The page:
Sunday, June 10, 2007

Ocean Surface

Still thinking about John Cheever’s the Swimmer... if I were to curate an art exhibition on the theme of this story I would certainly want to include Ed Ruscha’s Nine Swimming Pools. I was looking at this last week in an exhibition at Tate St Ives inspired by Brian Wilson, where it is included along with Ruscha’s Thirty-Four Parking Lots (which I wrote about here). The exhibition has the poetic title If Everybody Had an Ocean, which is the first line of ‘Surfing USA’ (I now realise I always heard this as ‘everybody had a notion’ – which sounds pretty lame in comparison!) Of course Brian Wilson didn’t write the Beach Boys’ lyrics so the exhibition’s quotations from their songs are themselves the work of people inspired by Wilson’s music – Tony Asher, Van Dyke Parks etc. Anyway, it’s a nice exhibition which we saw on a beautiful sunny day when the sea was as blue as a Californian swimming pool.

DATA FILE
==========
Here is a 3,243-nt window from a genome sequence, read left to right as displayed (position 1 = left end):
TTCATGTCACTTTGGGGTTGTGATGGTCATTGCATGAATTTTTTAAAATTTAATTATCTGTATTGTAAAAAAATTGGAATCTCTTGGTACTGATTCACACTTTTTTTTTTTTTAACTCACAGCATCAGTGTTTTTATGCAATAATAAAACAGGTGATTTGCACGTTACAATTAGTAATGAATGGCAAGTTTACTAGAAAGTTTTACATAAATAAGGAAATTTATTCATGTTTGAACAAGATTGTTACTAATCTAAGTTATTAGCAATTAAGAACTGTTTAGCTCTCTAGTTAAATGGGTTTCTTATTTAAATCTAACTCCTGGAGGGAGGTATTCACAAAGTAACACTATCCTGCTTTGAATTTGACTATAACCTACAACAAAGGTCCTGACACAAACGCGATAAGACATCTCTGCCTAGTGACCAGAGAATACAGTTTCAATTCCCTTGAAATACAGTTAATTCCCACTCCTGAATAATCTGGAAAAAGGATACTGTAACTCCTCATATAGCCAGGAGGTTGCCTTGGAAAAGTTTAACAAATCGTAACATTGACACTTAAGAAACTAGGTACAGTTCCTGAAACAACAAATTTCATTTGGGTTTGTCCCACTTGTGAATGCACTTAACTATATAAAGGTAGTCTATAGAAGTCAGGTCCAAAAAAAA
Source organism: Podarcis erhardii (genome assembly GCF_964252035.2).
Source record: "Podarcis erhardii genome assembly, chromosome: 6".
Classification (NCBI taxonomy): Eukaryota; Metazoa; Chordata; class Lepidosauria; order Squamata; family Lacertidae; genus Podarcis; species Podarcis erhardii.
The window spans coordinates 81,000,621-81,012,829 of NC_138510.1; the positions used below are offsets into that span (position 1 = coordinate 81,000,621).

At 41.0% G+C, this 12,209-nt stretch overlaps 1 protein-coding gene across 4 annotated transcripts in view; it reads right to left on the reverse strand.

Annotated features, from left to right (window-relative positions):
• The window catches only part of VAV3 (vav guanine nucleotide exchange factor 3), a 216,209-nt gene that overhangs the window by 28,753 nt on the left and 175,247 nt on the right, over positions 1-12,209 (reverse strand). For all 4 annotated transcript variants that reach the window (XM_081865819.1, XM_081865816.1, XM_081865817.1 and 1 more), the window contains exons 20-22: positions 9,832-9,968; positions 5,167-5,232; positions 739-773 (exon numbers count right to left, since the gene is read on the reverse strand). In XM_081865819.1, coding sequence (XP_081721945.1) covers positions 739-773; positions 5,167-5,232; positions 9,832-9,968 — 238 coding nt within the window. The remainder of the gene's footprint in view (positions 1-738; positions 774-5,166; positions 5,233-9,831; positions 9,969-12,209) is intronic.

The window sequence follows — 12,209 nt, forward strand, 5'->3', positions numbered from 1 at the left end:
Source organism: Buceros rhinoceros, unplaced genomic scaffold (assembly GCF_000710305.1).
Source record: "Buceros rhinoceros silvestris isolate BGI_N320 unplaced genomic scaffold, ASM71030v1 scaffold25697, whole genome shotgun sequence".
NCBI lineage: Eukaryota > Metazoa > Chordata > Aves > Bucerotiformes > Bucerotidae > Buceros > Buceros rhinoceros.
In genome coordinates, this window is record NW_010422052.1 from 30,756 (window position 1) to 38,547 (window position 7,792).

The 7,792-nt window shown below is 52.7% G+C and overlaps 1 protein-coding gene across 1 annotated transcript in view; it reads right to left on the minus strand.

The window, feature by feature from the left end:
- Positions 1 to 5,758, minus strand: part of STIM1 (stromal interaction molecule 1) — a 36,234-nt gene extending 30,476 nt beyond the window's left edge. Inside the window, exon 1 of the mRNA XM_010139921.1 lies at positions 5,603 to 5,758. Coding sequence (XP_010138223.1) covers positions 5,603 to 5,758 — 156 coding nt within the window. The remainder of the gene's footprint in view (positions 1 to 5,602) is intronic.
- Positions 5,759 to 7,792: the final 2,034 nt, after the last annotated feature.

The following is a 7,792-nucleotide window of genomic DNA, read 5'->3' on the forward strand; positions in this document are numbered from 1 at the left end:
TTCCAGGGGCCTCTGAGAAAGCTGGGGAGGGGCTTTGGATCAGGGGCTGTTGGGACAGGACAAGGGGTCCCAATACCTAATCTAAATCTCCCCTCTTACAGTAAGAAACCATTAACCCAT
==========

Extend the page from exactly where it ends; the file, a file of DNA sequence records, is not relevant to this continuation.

One of the other artists featured in the exhibition is Vija Celmins, a favourite artist of Mrs Plinius, who enjoyed the exhibition of Celmins prints like Ocean Surface Wood Engraving (2000) at the Met a few years back. Celmins’ seascapes remind me of the Roni Horn river water images mentioned last week, as well as the seas photographed by Hiroshi Sugimoto (which I discussed briefly here). The PBS site explains that ‘Celmins received international attention early on for her renditions of natural scenes—often copied from photographs that lack a point of reference, horizon, or discernable depth of field. Armed with a nuanced palette of blacks and grays, Celmins renders these limitless space—seascapes, night skies, and the barren desert floor—with an uncanny accuracy, working for months on a single image.’ I was interested to read in the PBS interview how Celmins relates herself to CĂ©zanne, whom she sees as having had ‘a really gutsy relationship between the image and the plain flat object. He has such a wonderful way of pointing that out to you in every stroke. And also the fact—which I think was a great part of the twentieth century—that this is an invented thing, you know? That it’s not like a copy of nature, or a copy of photograph. It’s an invented thing that you have in front of you, you know? So I think I kind of have that in me somewhere, this relationship.’

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